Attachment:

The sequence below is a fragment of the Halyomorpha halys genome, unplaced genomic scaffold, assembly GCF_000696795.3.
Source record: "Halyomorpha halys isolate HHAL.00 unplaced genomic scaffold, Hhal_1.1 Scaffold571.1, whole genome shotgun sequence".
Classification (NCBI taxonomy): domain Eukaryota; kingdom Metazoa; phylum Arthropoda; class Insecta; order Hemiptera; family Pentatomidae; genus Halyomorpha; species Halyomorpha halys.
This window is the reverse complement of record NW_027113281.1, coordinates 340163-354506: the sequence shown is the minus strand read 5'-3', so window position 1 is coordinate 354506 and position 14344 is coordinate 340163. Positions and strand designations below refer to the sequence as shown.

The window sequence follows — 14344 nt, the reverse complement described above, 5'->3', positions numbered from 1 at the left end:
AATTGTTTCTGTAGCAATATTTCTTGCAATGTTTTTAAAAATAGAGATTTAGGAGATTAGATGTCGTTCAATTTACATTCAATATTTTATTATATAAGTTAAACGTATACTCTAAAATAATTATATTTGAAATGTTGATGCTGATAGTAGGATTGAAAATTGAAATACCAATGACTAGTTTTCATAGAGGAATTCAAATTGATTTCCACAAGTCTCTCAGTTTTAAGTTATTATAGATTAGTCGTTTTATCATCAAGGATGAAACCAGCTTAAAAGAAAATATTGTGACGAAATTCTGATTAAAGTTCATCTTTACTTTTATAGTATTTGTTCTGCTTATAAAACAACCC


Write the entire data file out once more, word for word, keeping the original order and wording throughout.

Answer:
The sequence below is a fragment of the Halyomorpha halys genome, unplaced genomic scaffold, assembly GCF_000696795.3.
Source record: "Halyomorpha halys isolate HHAL.00 unplaced genomic scaffold, Hhal_1.1 Scaffold571.1, whole genome shotgun sequence".
Classification (NCBI taxonomy): domain Eukaryota; kingdom Metazoa; phylum Arthropoda; class Insecta; order Hemiptera; family Pentatomidae; genus Halyomorpha; species Halyomorpha halys.
This window is the reverse complement of record NW_027113281.1, coordinates 340163-354506: the sequence shown is the minus strand read 5'-3', so window position 1 is coordinate 354506 and position 14344 is coordinate 340163. Positions and strand designations below refer to the sequence as shown.

The window sequence follows — 14344 nt, the reverse complement described above, 5'->3', positions numbered from 1 at the left end:
AATTGTTTCTGTAGCAATATTTCTTGCAATGTTTTTAAAAATAGAGATTTAGGAGATTAGATGTCGTTCAATTTACATTCAATATTTTATTATATAAGTTAAACGTATACTCTAAAATAATTATATTTGAAATGTTGATGCTGATAGTAGGATTGAAAATTGAAATACCAATGACTAGTTTTCATAGAGGAATTCAAATTGATTTCCACAAGTCTCTCAGTTTTAAGTTATTATAGATTAGTCGTTTTATCATCAAGGATGAAACCAGCTTAAAAGAAAATATTGTGACGAAATTCTGATTAAAGTTCATCTTTACTTTTATAGTATTTGTTCTGCTTATAAAACAACCC